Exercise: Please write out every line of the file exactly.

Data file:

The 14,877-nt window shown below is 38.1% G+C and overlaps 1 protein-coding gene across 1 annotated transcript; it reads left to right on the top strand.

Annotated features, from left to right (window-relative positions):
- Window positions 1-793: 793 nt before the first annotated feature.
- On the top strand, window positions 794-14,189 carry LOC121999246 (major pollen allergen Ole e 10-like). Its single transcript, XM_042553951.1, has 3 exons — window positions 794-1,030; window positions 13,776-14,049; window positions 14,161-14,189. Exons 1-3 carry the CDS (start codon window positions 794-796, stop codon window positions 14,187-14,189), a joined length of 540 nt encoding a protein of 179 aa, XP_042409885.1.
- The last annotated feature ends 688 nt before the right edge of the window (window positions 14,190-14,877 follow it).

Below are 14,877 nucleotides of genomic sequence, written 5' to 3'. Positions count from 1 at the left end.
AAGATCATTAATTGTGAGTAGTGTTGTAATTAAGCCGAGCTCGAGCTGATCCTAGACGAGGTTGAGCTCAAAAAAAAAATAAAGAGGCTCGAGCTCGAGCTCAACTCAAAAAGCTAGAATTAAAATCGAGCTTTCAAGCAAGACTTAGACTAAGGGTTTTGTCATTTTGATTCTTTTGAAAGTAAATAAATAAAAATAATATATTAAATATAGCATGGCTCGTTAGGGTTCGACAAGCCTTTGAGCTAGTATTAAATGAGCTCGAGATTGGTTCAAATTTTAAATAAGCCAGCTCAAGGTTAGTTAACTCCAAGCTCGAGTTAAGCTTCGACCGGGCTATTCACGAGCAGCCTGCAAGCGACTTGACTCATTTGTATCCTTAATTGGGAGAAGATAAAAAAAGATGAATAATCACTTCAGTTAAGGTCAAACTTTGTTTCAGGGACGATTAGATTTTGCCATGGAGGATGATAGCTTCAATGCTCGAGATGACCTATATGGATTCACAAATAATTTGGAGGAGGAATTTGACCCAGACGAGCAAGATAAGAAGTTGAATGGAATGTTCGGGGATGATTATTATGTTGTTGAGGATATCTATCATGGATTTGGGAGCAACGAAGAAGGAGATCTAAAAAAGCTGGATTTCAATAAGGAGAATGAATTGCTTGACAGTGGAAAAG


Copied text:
The 14,877-nt window shown below is 38.1% G+C and overlaps 1 protein-coding gene across 1 annotated transcript; it reads left to right on the top strand.

Annotated features, from left to right (window-relative positions):
- Window positions 1-793: 793 nt before the first annotated feature.
- On the top strand, window positions 794-14,189 carry LOC121999246 (major pollen allergen Ole e 10-like). Its single transcript, XM_042553951.1, has 3 exons — window positions 794-1,030; window positions 13,776-14,049; window positions 14,161-14,189. Exons 1-3 carry the CDS (start codon window positions 794-796, stop codon window positions 14,187-14,189), a joined length of 540 nt encoding a protein of 179 aa, XP_042409885.1.
- The last annotated feature ends 688 nt before the right edge of the window (window positions 14,190-14,877 follow it).

Below are 14,877 nucleotides of genomic sequence, written 5' to 3'. Positions count from 1 at the left end.
AAGATCATTAATTGTGAGTAGTGTTGTAATTAAGCCGAGCTCGAGCTGATCCTAGACGAGGTTGAGCTCAAAAAAAAAATAAAGAGGCTCGAGCTCGAGCTCAACTCAAAAAGCTAGAATTAAAATCGAGCTTTCAAGCAAGACTTAGACTAAGGGTTTTGTCATTTTGATTCTTTTGAAAGTAAATAAATAAAAATAATATATTAAATATAGCATGGCTCGTTAGGGTTCGACAAGCCTTTGAGCTAGTATTAAATGAGCTCGAGATTGGTTCAAATTTTAAATAAGCCAGCTCAAGGTTAGTTAACTCCAAGCTCGAGTTAAGCTTCGACCGGGCTATTCACGAGCAGCCTGCAAGCGACTTGACTCATTTGTATCCTTAATTGGGAGAAGATAAAAAAAGATGAATAATCACTTCAGTTAAGGTCAAACTTTGTTTCAGGGACGATTAGATTTTGCCATGGAGGATGATAGCTTCAATGCTCGAGATGACCTATATGGATTCACAAATAATTTGGAGGAGGAATTTGACCCAGACGAGCAAGATAAGAAGTTGAATGGAATGTTCGGGGATGATTATTATGTTGTTGAGGATATCTATCATGGATTTGGGAGCAACGAAGAAGGAGATCTAAAAAAGCTGGATTTCAATAAGGAGAATGAATTGCTTGACAGTGGAAAAG